Flicking through a magazine one day in 1983, Jerry Bruckheimer found himself transfixed by a photo. “It was a picture of this helmet with a visor down and a plane reflected in the visor, and then two airplanes beside the helmet, and the guy’s in a cockpit,” the Hollywood producer later recalled.
Three years later, the movie pitch that Bruckheimer dreamed up in that moment – “Star Wars on Earth” – became Top Gun, a blockbuster that grossed $350m from a $15m budget, sent Berlin’s Take My Breath Away to No 1 in six countries, turned a young Tom Cruise into the biggest movie star in the world, and made Ray-Ban’s Aviator sunglasses into a bulletproof summer style icon.
But, while the Star Wars franchise has racked up 12 films, it has taken 36 years for Top Gun: Maverick to bring back the cocksure grin and leather flying jacket of Pete “Maverick” Mitchell. Can Top Gun – an American high-school movie in military uniform, a western with fighter jets instead of horses, a film that has been dubbed “an infomercial for America” – charm the world in 2022?
A turn for the sweater … Cruise and McGillis. Photograph: Paramount/Allstar
With its high-fives and Budweisers, motorbikes and power ballads, Top Gun offers a nostalgic vision of the 1980s at a time of deep anxiety. Indeed, an appeal to a simpler, more wholesome past played a part in the popularity of the original film. Cruise in his James Dean-esque white T-shirt, McGillis with a baby pink sweater tied around her shoulders, the starchy whites of the military uniforms – these were all riffs on 50s iconography designed to beguile an 80s audience with their apple-pie wholesomeness.
Top Gun never positioned itself as a fashion film – unlike on the set of 1980s American Gigolo, Giorgio Armani was not on speed dial – but its jumpsuits, leather jackets and mirrored shades are indelibly inked into our pop-cultural memory. Costume supervisors Bobbie Read and James W Tyson chose Aviator shades for factual accuracy, the style having been commissioned by the US military as eye protection for pilots since the 1930s. A consistent bestseller since 1986, the style currently enjoys White House patronage as Joe Biden’s signature look. The backers of Top Gun: Maverick will be hoping such longevity is a good omen.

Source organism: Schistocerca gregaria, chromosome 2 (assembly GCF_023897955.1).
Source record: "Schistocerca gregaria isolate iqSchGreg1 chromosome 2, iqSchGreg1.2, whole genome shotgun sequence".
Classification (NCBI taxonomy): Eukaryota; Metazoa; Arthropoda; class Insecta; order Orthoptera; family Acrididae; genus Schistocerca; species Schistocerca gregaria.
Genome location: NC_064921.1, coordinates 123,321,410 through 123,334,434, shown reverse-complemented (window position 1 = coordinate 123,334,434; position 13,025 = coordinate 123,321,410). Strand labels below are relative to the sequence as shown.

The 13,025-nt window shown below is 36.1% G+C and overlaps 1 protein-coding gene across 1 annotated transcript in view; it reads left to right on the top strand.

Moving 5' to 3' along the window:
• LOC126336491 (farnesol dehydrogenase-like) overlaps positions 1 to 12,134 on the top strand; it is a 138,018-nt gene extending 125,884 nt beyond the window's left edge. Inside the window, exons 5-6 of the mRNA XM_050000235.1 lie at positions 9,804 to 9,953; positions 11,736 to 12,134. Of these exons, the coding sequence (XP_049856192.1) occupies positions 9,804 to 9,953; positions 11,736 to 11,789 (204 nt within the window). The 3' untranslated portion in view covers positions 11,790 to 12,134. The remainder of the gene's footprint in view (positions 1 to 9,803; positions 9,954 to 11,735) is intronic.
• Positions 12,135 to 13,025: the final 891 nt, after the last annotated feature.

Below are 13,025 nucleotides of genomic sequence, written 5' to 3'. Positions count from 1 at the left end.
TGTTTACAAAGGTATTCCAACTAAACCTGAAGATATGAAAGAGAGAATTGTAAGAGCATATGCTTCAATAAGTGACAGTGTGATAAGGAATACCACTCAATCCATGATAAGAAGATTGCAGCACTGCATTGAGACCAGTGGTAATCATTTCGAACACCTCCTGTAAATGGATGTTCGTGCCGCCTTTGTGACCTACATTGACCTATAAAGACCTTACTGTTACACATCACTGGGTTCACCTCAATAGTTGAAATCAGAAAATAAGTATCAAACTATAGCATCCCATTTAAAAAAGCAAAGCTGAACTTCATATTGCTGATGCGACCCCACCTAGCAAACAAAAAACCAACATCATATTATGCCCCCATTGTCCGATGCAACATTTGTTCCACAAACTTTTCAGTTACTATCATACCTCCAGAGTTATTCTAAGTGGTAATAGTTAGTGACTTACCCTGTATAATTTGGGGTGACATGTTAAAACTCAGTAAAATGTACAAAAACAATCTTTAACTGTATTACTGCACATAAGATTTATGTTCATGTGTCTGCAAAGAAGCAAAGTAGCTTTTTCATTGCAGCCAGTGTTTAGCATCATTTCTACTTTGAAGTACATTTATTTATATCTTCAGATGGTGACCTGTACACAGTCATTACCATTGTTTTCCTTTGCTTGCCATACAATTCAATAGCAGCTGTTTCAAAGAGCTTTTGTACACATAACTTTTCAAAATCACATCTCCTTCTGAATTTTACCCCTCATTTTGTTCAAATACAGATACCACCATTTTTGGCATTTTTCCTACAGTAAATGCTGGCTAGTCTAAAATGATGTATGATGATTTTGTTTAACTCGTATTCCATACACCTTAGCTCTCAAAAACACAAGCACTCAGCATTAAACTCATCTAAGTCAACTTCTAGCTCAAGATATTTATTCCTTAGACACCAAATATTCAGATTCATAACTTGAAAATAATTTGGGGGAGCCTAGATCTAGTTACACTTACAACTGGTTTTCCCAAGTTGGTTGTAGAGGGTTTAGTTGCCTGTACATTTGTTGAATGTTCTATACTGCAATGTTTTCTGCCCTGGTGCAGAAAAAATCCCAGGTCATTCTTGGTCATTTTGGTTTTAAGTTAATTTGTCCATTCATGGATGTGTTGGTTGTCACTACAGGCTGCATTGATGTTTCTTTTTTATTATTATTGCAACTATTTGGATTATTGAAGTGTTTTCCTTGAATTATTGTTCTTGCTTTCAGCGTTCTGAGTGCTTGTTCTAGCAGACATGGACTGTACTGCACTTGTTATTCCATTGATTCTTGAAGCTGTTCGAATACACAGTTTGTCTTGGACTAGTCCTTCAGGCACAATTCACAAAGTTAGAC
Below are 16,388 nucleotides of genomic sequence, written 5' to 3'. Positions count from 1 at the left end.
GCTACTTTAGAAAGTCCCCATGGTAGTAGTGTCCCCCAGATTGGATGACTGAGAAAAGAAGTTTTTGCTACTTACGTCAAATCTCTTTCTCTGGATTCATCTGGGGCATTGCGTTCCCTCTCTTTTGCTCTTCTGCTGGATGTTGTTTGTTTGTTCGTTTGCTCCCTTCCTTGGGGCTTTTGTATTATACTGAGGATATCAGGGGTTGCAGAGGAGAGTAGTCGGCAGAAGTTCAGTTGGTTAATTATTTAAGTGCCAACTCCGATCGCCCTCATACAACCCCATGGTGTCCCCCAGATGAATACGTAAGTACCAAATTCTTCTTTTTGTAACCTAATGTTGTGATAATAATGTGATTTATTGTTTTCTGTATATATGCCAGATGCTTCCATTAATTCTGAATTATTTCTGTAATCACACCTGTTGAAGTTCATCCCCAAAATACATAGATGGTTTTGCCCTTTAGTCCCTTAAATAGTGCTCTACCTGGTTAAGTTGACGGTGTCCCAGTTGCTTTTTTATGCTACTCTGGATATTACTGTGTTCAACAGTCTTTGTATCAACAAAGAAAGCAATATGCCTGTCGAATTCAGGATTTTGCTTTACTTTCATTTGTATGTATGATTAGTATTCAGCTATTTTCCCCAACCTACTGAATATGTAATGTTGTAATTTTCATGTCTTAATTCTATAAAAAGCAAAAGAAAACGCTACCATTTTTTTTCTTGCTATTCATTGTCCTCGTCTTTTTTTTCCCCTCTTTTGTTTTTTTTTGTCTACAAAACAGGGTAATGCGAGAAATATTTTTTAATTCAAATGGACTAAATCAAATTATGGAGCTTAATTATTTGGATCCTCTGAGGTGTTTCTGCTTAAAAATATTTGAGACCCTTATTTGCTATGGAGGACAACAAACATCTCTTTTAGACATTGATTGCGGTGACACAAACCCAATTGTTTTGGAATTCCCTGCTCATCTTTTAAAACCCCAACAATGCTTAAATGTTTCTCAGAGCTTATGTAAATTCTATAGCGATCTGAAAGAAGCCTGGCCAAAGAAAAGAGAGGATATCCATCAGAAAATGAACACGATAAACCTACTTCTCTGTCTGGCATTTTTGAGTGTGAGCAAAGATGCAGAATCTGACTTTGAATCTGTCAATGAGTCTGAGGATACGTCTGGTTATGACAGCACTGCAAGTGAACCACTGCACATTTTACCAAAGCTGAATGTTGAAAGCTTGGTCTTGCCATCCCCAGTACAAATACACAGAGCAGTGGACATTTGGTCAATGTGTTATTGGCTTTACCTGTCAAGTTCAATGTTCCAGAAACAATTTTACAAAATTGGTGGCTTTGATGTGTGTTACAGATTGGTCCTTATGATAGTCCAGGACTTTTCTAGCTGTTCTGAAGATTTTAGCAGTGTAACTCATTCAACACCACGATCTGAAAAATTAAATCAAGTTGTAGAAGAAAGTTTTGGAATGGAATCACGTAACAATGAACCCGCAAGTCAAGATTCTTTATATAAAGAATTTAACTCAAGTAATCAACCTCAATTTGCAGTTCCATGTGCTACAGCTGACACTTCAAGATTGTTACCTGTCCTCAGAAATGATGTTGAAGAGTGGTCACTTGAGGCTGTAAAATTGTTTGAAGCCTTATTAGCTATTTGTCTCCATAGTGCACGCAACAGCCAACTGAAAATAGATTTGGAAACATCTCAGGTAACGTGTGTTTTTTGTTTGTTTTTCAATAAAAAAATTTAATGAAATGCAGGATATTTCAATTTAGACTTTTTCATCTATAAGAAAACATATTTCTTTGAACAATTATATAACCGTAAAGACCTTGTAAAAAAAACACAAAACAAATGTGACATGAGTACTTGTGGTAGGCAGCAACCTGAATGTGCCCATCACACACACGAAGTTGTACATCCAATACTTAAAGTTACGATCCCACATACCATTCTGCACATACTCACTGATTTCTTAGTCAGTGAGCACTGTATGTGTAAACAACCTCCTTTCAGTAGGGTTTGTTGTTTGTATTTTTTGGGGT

The leather flying jacket worn by Tom Cruise in the original was a centrepiece in a 2020 auction of film memorabilia that also included the thigh-high boots worn by Julia Roberts in Pretty Woman and the lightsaber used by Ewan MacGregor in Star Wars: Revenge of the Sith.
A replica appears to have been made for the sequel, with an early trailer for the new film lingering on a close up of Cruise shrugging on the iconic Navy G1 bomber, in tanned goatskin with a sheep wool collar and stars-and-stripes embroidery. The olive-green boilersuits worn for flying, and the tobacco camp-collar shirts for downtime, are reprised.
As Charlie Blackmore, Kelly McGillis’s wardrobe may not have had the knockout punch of Cruise’s but it offered an understated elegance that has stood the test of time.
‘An infomercial for America’: Tom Cruise in Top Gun (1986). Photograph: Paramount/Allstar
Stills of McGillis teaching class in an oversized white T-shirt with an unstructured dove-grey blazer, or teaming a streamlined version of the leather bomber jacket with a white shirt, dark pencil skirt and red lipstick are still spotted on fashion designers’ backstage moodboards as an icon of grown-up chic. Monica Barbaro, who plays a fighter pilot in the new film, is seen in the trailer playing sports in a crop top – a nod to the iconic beach volleyball scene of the original.
The biggest gamble of Top Gun: Maverick is not whether audiences are still charmed by Cruise, but whether they can still be tempted back into cinemas. As Maverick straps himself in and takes to the skies, a lot is riding on it.